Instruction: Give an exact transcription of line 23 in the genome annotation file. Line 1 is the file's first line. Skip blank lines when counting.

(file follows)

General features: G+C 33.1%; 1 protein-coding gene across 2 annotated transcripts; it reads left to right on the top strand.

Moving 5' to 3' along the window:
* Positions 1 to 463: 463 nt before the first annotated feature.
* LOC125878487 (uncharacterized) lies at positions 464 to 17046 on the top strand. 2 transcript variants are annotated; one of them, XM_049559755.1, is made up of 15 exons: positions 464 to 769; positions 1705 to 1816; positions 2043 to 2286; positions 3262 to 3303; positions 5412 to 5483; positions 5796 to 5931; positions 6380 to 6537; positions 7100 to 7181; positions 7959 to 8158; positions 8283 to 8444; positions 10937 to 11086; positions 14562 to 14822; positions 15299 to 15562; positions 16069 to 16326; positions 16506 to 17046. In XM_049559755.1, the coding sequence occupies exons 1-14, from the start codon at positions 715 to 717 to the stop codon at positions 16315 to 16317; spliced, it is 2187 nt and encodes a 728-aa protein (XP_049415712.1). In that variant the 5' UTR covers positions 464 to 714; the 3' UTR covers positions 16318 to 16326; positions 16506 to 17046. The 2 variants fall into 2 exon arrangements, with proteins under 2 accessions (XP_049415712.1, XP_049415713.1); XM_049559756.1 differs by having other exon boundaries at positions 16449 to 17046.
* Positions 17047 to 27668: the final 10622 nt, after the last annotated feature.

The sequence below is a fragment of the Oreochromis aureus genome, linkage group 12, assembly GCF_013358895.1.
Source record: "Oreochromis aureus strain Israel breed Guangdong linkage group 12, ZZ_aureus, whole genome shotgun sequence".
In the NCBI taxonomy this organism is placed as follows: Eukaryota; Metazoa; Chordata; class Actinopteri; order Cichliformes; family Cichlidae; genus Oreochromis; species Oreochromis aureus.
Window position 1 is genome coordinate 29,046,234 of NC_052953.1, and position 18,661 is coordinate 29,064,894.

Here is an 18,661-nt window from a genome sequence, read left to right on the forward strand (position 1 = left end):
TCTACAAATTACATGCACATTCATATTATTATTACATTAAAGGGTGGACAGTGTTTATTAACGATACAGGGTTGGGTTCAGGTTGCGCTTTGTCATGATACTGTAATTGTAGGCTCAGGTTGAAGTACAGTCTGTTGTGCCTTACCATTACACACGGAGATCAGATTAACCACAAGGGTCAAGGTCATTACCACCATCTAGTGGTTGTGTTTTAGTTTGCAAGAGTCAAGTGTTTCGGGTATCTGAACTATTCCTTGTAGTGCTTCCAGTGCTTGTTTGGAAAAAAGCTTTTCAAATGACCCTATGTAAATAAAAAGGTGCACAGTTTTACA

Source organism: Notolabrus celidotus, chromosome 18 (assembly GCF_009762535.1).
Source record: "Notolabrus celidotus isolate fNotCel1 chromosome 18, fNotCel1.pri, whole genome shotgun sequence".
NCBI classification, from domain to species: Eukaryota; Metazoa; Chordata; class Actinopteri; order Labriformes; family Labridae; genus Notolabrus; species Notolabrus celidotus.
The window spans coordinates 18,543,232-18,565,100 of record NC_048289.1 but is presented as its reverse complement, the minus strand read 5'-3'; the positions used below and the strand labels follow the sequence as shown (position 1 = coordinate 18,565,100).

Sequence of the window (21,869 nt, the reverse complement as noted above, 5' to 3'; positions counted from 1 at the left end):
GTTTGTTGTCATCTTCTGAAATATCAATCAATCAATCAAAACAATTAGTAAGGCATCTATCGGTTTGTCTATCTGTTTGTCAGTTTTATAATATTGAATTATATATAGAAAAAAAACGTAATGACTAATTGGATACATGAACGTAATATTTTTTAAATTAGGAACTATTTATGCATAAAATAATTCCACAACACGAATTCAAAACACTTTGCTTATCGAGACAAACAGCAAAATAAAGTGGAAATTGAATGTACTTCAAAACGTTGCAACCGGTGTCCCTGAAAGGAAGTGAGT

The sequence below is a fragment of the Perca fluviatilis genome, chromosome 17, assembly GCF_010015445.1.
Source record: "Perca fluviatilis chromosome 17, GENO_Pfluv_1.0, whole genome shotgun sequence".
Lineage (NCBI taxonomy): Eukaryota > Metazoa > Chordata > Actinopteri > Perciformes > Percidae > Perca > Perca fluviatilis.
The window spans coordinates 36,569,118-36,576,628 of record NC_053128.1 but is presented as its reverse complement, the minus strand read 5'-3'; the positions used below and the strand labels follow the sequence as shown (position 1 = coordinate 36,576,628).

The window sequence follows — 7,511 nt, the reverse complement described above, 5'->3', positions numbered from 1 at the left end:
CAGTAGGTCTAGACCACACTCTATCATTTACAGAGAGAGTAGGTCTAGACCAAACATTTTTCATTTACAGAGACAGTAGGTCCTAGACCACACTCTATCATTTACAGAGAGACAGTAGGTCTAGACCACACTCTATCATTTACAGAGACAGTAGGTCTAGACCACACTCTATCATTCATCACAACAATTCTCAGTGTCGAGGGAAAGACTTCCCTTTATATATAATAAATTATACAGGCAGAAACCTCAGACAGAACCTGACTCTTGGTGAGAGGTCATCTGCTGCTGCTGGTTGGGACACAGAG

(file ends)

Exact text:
CAGTAGGTCTAGACCACACTCTATCATTTACAGAGAGAGTAGGTCTAGACCAAACATTTTTCATTTACAGAGACAGTAGGTCCTAGACCACACTCTATCATTTACAGAGAGACAGTAGGTCTAGACCACACTCTATCATTTACAGAGACAGTAGGTCTAGACCACACTCTATCATTCATCACAACAATTCTCAGTGTCGAGGGAAAGACTTCCCTTTATATATAATAAATTATACAGGCAGAAACCTCAGACAGAACCTGACTCTTGGTGAGAGGTCATCTGCTGCTGCTGGTTGGGACACAGAG